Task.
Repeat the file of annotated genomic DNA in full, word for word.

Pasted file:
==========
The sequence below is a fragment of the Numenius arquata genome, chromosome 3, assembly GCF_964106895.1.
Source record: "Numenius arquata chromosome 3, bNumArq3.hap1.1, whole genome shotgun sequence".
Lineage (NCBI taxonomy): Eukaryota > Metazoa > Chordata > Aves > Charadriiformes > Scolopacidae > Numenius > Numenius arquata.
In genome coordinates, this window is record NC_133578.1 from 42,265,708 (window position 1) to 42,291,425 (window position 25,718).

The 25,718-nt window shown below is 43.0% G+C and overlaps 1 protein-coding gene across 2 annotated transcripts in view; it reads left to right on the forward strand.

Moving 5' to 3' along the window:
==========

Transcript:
The sequence below is a fragment of the Numenius arquata genome, chromosome 3, assembly GCF_964106895.1.
Source record: "Numenius arquata chromosome 3, bNumArq3.hap1.1, whole genome shotgun sequence".
Lineage (NCBI taxonomy): Eukaryota > Metazoa > Chordata > Aves > Charadriiformes > Scolopacidae > Numenius > Numenius arquata.
In genome coordinates, this window is record NC_133578.1 from 42,265,708 (window position 1) to 42,291,425 (window position 25,718).

The 25,718-nt window shown below is 43.0% G+C and overlaps 1 protein-coding gene across 2 annotated transcripts in view; it reads left to right on the forward strand.

Moving 5' to 3' along the window: